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Upholding your rights involving those who protect and serve

Most adults believe they know the difference between right and wrong. But when you are in a situation where someone has authority over you, you may not know what you are, or are not, allowed to do. This may be especially true regarding police involvement. Considering allegations of excessive force spread across social media and the news, you may not know whether you have the right to record your traffic stop or how you can protect yourself if things get out of hand.

In California, it is legal to record your interactions with on-duty law enforcement officers (LEOs), as long as doing so does not interfere with their job duties. Though you should be able to trust the police, you may choose to record your interactions. This is one way to protect yourself against possibilities of police misconduct, although new laws also continue working toward that goal.

Holding law enforcement officers accountable

As reports often show, police force can quickly become excessive during escalated situations. And firearm involvement often comes with a great deal of controversy. Many times, personal accounts portray one side of the story - one which some suggest police try to cover up. However, investigations of shootings involving a cop are now public. And beginning July 1, California's Assembly Bill 748 will require greater transparency of law enforcement officers through the release of dashcam or body camera videos involving a shooting.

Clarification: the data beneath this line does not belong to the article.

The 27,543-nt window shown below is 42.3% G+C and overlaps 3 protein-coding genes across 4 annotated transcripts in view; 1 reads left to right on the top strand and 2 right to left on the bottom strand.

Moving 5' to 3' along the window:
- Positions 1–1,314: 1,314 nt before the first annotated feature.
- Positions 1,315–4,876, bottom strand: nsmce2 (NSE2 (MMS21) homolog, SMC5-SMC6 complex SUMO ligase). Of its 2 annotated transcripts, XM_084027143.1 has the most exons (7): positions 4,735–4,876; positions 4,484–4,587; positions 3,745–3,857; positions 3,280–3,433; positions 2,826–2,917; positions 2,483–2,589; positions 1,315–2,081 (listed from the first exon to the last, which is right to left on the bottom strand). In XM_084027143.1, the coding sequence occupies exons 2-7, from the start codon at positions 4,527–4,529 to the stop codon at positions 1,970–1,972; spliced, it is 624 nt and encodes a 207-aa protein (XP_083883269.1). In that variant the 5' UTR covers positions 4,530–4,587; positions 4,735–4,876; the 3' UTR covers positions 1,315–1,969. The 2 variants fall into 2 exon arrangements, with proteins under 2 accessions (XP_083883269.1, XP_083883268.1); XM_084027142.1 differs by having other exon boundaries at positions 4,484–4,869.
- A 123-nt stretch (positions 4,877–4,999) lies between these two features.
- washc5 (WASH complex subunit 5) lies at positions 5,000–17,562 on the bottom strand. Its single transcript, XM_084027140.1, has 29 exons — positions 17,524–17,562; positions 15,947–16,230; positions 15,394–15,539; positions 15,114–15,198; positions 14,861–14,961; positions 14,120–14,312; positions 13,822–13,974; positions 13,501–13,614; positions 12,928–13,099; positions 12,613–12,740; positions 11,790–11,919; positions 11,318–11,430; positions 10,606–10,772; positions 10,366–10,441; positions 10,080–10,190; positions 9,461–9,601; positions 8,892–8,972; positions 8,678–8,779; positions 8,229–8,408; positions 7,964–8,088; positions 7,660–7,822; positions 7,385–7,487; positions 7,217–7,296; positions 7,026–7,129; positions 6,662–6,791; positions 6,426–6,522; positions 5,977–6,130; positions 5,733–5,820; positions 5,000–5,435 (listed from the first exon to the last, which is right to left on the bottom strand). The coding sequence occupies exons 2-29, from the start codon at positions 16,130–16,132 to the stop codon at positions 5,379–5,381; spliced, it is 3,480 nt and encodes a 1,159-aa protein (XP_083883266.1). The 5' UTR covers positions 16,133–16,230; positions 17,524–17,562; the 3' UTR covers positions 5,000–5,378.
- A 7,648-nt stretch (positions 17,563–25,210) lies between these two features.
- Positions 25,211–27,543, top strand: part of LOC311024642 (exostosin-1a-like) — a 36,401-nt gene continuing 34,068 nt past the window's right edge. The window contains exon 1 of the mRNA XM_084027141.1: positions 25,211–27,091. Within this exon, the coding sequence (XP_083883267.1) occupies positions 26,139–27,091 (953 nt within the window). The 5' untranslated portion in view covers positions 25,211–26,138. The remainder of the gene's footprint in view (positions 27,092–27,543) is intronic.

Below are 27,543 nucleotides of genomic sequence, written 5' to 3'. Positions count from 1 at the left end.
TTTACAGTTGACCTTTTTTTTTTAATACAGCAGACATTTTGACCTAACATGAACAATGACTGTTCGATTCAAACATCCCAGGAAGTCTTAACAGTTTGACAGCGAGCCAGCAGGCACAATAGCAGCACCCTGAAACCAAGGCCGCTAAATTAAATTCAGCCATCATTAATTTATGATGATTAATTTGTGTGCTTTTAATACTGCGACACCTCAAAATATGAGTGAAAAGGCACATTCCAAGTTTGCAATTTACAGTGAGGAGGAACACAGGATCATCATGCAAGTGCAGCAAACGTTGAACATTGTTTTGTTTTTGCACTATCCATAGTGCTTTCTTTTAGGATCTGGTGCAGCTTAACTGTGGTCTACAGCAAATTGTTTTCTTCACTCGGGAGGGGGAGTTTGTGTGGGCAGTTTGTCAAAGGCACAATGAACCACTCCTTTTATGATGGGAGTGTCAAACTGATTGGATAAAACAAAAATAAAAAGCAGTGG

Though some agencies do not support these changes, it may be possible that LEOs will respond with less force due to these new laws. And this greater transparency provided to the public may help ease some tensions related to social injustice.

In the meantime, it is good to remember you have rights - even while interacting with, or in the custody of, those who are in authority. Your ability to record those interactions may help lower your risks of getting hurt if a situation escalates. At the least, your videos could help you make a case against the police if they violate your rights while doing their job.

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Kirakosian Law APC
Historic Engine Co. No. 28
644 S. Figueroa St.
Los Angeles, CA 90017

Phone: 213-262-6729
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